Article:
Take for example, reading online. There are some who advocate for the Chrome App TLDR as a way of improving comprehension. The problem with this is that it has its limits. Firstly, the tool does not teach you how to summarise, nor does it address every piece of text on the web. Instead, there comes a time when you have to draw on your own questions and protocols to help make sense of things.

Generators are good, but they have their limit. What is important though is that we never let go of the ability to think through things from scratch. This is the key to embrace both sides of automation, the physical and the mental. For sometimes all elements are needed to find the edge of the page and work from there.


So what about you? What are your experiences with automation or online generators? As always, comments welcome and webmentions too.


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Aaron Davis

I am an Australian educator supporting the integration of technology and innovation. I have an interest in how collectively we can work to creating a better tomorrow.
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  1. Automation, Generation by Aaron Davis (Read Write Respond)

    Although many talk about the power and potential of automation to aid us, sometimes we need to step back and ask ourselves what this means and where the limits lay.

    In a recent episode of Loose Learners, John Johnston and Marianna Funes discussed web generators. These are applications designed to…

    A really insightful post by Aaron in which he unpacks the challenges and opportunities with automation, or working within/against templates.
    I see this in my classes in K12 and higher ed when giving assignments. If I give students a template for their work, or an exemplar to follow…I’ll get 25 examples of what I showed them. But, if I share my objectives and give them the tools…I get 25 different examples of student work that were previously unimaginable by myself…or the students. The challenge is that I also have to coach up the students and keep them on the path…while dealing with their frustrations. I think it’s worth it in the end…but the journey can be tough.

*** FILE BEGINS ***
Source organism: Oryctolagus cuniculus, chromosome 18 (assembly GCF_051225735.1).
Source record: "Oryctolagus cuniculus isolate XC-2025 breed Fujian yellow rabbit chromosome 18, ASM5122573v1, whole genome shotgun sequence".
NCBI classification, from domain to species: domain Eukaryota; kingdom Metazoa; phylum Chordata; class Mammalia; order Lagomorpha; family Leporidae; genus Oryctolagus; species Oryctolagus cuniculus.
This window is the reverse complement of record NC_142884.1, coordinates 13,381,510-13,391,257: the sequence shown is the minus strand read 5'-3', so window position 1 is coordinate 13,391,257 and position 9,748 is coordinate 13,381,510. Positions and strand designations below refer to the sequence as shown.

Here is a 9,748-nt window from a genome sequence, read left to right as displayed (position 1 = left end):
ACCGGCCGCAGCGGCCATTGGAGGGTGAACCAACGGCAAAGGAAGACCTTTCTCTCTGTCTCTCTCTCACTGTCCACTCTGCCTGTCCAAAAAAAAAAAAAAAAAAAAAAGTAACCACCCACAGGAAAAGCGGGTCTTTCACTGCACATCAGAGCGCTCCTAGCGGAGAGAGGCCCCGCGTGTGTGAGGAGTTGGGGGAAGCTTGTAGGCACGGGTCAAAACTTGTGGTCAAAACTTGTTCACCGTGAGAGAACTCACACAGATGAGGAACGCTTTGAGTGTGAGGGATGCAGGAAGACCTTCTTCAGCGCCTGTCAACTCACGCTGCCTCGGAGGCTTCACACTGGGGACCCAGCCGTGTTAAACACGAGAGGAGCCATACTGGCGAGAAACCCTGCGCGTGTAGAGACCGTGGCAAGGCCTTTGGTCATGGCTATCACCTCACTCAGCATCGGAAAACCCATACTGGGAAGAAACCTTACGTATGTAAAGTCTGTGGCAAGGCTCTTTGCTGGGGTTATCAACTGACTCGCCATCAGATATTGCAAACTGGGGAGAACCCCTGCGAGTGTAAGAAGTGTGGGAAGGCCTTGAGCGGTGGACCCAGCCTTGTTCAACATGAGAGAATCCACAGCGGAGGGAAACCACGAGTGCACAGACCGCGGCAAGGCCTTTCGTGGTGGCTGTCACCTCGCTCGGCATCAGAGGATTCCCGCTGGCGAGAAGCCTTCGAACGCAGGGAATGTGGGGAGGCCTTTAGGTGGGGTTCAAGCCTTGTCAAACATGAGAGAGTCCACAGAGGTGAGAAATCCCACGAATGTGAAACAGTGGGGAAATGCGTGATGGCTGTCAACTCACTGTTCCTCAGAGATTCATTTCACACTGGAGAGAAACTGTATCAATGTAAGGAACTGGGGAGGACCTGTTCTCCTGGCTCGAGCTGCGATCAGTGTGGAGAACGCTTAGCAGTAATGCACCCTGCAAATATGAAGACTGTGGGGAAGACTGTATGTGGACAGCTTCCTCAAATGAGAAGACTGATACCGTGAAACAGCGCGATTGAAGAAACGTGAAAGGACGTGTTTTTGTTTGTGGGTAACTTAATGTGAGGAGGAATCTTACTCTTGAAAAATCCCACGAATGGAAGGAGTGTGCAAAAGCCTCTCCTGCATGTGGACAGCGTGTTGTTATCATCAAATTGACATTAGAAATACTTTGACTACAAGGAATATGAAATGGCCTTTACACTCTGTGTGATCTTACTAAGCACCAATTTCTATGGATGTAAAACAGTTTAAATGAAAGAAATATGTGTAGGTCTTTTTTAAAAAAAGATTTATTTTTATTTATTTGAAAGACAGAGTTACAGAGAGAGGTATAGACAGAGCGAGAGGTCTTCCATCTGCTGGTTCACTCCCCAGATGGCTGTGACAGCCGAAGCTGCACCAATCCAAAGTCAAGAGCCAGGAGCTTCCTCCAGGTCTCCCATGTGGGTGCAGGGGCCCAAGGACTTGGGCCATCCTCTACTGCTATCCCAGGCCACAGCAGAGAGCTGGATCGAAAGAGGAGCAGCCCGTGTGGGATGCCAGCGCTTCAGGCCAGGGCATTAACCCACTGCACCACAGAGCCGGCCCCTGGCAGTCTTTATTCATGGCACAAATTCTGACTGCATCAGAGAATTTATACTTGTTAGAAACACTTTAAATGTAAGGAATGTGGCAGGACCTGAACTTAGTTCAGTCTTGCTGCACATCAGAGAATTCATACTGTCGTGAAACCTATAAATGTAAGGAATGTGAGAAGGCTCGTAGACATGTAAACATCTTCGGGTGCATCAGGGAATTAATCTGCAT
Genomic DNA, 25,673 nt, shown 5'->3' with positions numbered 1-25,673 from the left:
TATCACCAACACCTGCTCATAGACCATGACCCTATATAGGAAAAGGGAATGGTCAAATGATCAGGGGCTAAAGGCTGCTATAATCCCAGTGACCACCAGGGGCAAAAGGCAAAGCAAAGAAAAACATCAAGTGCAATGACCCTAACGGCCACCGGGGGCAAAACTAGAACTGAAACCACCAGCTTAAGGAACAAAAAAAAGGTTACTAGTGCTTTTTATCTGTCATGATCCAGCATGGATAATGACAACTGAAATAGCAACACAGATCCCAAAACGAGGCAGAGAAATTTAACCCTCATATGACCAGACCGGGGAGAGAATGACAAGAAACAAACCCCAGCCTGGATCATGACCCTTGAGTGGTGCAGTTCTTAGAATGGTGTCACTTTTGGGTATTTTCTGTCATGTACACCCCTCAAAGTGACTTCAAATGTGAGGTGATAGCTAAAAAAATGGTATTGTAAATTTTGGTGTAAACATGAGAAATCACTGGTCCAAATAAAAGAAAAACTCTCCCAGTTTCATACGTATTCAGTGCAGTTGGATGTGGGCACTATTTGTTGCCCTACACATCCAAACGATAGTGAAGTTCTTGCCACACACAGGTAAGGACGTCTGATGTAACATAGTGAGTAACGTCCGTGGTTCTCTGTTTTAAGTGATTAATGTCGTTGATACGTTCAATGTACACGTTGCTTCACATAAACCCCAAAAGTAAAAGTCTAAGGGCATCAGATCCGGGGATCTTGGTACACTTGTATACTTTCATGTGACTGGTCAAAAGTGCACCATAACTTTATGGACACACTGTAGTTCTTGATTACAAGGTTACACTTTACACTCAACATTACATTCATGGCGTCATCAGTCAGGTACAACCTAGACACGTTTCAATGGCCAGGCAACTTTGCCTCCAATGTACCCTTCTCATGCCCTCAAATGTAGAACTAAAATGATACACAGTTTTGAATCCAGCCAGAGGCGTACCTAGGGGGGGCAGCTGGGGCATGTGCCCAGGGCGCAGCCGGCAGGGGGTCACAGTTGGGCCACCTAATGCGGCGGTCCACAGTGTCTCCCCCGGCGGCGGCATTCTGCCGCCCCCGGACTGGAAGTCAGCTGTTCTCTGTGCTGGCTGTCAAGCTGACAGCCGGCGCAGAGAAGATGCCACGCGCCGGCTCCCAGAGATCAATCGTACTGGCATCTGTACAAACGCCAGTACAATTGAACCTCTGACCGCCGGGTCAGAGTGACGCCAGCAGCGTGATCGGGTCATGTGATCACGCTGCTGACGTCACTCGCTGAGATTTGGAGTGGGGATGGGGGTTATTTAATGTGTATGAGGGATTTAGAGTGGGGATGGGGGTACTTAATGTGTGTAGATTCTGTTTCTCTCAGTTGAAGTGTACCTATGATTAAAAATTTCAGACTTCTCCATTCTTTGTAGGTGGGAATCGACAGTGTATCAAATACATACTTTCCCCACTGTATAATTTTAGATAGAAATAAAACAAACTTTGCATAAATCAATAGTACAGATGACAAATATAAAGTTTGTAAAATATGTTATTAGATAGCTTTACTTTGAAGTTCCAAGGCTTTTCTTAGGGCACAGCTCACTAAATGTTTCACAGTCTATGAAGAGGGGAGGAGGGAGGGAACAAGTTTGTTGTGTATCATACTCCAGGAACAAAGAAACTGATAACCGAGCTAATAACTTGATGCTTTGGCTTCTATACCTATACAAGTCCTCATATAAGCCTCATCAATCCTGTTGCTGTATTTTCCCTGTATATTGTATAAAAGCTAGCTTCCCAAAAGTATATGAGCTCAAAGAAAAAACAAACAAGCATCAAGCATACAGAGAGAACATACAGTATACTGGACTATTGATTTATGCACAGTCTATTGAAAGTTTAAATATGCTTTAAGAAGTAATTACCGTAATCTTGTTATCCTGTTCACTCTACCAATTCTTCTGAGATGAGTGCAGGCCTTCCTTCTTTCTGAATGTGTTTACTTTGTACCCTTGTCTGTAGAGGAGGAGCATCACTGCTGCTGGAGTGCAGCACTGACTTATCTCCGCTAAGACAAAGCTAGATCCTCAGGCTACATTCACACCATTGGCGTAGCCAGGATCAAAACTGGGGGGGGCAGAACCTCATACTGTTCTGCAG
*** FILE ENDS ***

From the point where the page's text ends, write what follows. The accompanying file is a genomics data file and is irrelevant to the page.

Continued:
I’ve also seen the same experience in having students/learners start with a new program. In workshops, I’ll have students/learners play with starting up a new website, or learning Scratch, or making a movie. If I give them the template to get started, they’ll take the time for the learning curve, and then spend a lot of time at the end breaking the template…or deleting and starting over. Whereas, if I start them with a blank slate, there is some angst and consternation at the beginning…but after that it’s a much better starting point.

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    • Thank you Ian for the reply. It reminds of my experience of learning Scratch with Gary Stager. His approach was to provide the pedagogy to programming and then let us loose. He walked around and provided comments and feedback when required, but I found myself calling on other experiences to test things out.

      I am sure that it could have been done another way. Stager could have provided projects or something as a guide, but as you touch on, the outcome and engagement would be different.